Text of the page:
Coldstream and Lumby are two of the communities that will benefit from provincial funding to help people trade in old, smoky wood stoves for cleaner burning models.
The BC government is providing $300,000 to 15 communities for the wood stove exchange program which provides up to $400 in incentives to convert to gas, propane, pellet, or electric heaters.
Environment Minister George Heyman says the program address air pollution while making life more affordable.
“Woodstoves can create significant local air pollution, increasing particulate matter in the air. That pollution, also known as PM2.5, causes a variety of health problems. That is why the Province has expanded its Provincial Wood Stove Exchange Program, which helps people trade old wood stoves for cleaner-burning models such as gas, propane, pellet-heating or – cleaner yet – electric models. This year, $300,000 is going to 15 British Columbia communities – up from $200,000 in previous years,” says Heyman.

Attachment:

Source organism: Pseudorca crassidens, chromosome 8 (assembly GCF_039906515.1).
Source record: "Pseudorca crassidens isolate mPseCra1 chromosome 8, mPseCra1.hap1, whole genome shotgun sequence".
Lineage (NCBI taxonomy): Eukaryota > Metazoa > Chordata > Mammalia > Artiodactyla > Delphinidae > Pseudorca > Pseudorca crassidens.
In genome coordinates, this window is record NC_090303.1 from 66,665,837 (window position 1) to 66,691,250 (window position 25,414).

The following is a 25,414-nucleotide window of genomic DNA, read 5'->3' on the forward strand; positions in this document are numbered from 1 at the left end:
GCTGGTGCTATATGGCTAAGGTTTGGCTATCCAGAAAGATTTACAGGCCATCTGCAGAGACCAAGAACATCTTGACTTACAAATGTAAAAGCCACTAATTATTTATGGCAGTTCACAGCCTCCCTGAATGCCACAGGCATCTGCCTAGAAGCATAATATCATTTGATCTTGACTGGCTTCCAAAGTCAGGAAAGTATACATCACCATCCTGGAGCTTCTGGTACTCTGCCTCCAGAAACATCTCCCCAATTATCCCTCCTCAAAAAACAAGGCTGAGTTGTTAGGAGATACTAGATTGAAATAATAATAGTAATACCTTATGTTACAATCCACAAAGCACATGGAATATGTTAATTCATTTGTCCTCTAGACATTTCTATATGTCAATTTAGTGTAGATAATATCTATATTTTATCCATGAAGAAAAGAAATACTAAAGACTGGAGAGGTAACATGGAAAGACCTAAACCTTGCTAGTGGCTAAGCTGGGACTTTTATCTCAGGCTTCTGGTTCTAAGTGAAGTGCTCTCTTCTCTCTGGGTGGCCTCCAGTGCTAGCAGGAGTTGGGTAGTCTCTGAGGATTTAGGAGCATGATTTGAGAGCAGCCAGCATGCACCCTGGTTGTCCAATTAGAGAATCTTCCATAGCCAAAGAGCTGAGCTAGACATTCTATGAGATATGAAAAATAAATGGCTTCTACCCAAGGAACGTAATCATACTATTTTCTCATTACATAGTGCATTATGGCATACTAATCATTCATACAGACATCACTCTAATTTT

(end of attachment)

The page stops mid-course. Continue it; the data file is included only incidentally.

The Lavington Life Society will get $5,000 of the funding, while the Central Okanagan Regional District receives $9,500.
Eligible British Columbians can apply for the following incentives:
$250 for changing to a cleaner-burning wood stove; and
$400 for changing to a qualifying electric heat pump, gas or propane stove, or pellet-fuelled stove.
Since 2008, B.C. communities have received more than $3 million through the Provincial Wood Stove Exchange Program, helping replace almost 8,000 old stoves with cleaner-burning options.
The program is administered by the British Columbia Lung Association, which also educates the public about alternatives to wood stoves.
“This program has helped remove tonnes of particulates from the air, while raising awareness about the dangers of burning wood,” said Christopher Lam, CEO, B.C. Lung Association. “People throughout the province now understand that wood smoke can cause harm.”